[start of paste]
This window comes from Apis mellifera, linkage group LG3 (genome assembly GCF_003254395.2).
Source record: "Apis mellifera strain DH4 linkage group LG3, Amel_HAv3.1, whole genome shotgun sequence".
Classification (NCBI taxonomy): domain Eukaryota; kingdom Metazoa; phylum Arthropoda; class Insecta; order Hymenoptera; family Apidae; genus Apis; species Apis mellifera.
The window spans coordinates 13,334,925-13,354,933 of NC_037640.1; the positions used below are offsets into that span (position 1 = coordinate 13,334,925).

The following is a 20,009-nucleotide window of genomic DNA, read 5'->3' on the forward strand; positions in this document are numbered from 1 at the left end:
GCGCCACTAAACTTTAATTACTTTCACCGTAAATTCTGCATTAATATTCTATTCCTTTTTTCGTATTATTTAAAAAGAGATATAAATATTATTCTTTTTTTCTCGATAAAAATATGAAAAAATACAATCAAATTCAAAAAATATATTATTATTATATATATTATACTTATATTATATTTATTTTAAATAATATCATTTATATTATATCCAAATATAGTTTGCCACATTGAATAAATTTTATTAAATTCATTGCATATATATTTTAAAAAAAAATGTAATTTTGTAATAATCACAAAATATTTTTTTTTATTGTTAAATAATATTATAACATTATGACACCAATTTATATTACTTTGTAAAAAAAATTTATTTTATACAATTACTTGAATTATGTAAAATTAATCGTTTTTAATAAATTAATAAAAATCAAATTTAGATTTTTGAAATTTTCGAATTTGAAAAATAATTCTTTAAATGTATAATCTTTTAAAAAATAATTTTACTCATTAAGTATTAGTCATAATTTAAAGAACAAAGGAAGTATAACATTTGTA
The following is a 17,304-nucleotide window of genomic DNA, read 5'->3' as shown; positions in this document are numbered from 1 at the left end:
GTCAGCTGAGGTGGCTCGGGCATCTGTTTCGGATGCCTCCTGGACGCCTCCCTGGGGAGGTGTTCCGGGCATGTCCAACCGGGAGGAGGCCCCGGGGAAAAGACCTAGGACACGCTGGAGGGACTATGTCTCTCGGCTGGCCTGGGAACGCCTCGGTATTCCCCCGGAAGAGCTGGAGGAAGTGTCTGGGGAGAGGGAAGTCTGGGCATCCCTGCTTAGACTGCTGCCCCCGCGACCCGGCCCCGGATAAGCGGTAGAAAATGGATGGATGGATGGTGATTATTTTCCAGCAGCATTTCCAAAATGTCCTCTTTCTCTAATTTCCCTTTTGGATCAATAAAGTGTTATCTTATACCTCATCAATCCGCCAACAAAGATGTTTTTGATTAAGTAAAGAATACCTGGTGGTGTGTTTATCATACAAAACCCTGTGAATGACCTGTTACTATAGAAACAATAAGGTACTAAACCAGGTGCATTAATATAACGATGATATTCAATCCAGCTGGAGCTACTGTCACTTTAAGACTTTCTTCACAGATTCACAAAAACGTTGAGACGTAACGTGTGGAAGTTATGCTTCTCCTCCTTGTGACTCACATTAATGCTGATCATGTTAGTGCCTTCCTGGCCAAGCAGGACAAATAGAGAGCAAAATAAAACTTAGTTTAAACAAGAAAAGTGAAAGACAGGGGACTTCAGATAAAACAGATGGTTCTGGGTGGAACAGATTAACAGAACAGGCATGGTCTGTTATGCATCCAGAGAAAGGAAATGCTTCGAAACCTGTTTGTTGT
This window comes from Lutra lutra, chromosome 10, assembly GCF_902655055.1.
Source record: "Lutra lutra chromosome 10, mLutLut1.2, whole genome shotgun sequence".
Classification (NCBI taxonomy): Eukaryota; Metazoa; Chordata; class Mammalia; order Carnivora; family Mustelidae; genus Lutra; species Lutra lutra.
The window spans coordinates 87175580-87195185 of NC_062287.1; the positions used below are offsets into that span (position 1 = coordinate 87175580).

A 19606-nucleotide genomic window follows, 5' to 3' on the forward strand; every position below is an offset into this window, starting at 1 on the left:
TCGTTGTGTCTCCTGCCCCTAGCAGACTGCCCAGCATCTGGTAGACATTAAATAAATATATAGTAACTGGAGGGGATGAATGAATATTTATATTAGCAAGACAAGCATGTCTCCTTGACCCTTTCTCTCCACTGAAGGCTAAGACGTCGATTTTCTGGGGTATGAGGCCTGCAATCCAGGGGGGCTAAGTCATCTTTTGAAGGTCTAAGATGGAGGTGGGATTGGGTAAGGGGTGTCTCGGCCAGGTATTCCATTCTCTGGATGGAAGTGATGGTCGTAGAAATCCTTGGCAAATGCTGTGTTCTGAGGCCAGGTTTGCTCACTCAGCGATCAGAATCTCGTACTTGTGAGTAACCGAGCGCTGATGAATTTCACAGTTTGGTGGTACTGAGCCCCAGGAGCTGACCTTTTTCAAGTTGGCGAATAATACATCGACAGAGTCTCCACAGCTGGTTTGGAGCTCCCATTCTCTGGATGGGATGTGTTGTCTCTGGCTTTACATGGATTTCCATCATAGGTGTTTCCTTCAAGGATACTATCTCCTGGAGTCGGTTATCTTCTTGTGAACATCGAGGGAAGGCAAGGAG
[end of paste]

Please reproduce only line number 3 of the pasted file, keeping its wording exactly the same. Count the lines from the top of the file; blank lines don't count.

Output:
Classification (NCBI taxonomy): domain Eukaryota; kingdom Metazoa; phylum Arthropoda; class Insecta; order Hymenoptera; family Apidae; genus Apis; species Apis mellifera.